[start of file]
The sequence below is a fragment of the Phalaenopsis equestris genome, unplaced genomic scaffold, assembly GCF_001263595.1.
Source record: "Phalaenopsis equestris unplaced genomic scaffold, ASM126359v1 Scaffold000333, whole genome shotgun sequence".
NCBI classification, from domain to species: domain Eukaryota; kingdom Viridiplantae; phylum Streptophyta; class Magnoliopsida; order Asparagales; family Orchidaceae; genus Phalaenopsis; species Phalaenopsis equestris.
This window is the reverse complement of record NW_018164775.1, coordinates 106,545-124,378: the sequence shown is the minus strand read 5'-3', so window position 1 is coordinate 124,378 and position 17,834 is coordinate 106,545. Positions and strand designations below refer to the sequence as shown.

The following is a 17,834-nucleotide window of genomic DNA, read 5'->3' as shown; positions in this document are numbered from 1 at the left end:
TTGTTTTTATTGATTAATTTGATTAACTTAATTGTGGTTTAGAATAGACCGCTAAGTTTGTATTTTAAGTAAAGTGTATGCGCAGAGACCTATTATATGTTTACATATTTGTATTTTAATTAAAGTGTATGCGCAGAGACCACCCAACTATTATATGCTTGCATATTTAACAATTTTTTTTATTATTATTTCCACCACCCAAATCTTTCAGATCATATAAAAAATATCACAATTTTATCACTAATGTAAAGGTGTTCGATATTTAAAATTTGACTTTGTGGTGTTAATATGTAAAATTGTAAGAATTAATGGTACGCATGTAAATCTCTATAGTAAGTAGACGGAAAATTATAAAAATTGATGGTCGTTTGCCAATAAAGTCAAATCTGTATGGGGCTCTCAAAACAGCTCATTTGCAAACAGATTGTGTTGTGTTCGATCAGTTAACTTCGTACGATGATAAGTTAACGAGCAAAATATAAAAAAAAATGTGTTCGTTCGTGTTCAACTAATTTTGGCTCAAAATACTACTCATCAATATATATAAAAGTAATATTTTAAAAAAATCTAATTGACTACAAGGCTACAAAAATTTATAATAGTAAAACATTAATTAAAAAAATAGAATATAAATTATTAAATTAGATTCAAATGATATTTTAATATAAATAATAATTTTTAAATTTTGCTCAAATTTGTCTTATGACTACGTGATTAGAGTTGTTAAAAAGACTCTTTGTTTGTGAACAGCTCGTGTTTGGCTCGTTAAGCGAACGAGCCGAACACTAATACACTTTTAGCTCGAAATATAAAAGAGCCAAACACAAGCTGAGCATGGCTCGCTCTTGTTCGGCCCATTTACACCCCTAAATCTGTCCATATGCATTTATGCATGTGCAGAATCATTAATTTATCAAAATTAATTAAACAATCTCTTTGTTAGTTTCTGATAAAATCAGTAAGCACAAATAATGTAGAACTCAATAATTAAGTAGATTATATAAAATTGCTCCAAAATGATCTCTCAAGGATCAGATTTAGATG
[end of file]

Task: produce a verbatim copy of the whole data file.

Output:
The sequence below is a fragment of the Phalaenopsis equestris genome, unplaced genomic scaffold, assembly GCF_001263595.1.
Source record: "Phalaenopsis equestris unplaced genomic scaffold, ASM126359v1 Scaffold000333, whole genome shotgun sequence".
NCBI classification, from domain to species: domain Eukaryota; kingdom Viridiplantae; phylum Streptophyta; class Magnoliopsida; order Asparagales; family Orchidaceae; genus Phalaenopsis; species Phalaenopsis equestris.
This window is the reverse complement of record NW_018164775.1, coordinates 106,545-124,378: the sequence shown is the minus strand read 5'-3', so window position 1 is coordinate 124,378 and position 17,834 is coordinate 106,545. Positions and strand designations below refer to the sequence as shown.

The following is a 17,834-nucleotide window of genomic DNA, read 5'->3' as shown; positions in this document are numbered from 1 at the left end:
TTGTTTTTATTGATTAATTTGATTAACTTAATTGTGGTTTAGAATAGACCGCTAAGTTTGTATTTTAAGTAAAGTGTATGCGCAGAGACCTATTATATGTTTACATATTTGTATTTTAATTAAAGTGTATGCGCAGAGACCACCCAACTATTATATGCTTGCATATTTAACAATTTTTTTTATTATTATTTCCACCACCCAAATCTTTCAGATCATATAAAAAATATCACAATTTTATCACTAATGTAAAGGTGTTCGATATTTAAAATTTGACTTTGTGGTGTTAATATGTAAAATTGTAAGAATTAATGGTACGCATGTAAATCTCTATAGTAAGTAGACGGAAAATTATAAAAATTGATGGTCGTTTGCCAATAAAGTCAAATCTGTATGGGGCTCTCAAAACAGCTCATTTGCAAACAGATTGTGTTGTGTTCGATCAGTTAACTTCGTACGATGATAAGTTAACGAGCAAAATATAAAAAAAAATGTGTTCGTTCGTGTTCAACTAATTTTGGCTCAAAATACTACTCATCAATATATATAAAAGTAATATTTTAAAAAAATCTAATTGACTACAAGGCTACAAAAATTTATAATAGTAAAACATTAATTAAAAAAATAGAATATAAATTATTAAATTAGATTCAAATGATATTTTAATATAAATAATAATTTTTAAATTTTGCTCAAATTTGTCTTATGACTACGTGATTAGAGTTGTTAAAAAGACTCTTTGTTTGTGAACAGCTCGTGTTTGGCTCGTTAAGCGAACGAGCCGAACACTAATACACTTTTAGCTCGAAATATAAAAGAGCCAAACACAAGCTGAGCATGGCTCGCTCTTGTTCGGCCCATTTACACCCCTAAATCTGTCCATATGCATTTATGCATGTGCAGAATCATTAATTTATCAAAATTAATTAAACAATCTCTTTGTTAGTTTCTGATAAAATCAGTAAGCACAAATAATGTAGAACTCAATAATTAAGTAGATTATATAAAATTGCTCCAAAATGATCTCTCAAGGATCAGATTTAGATG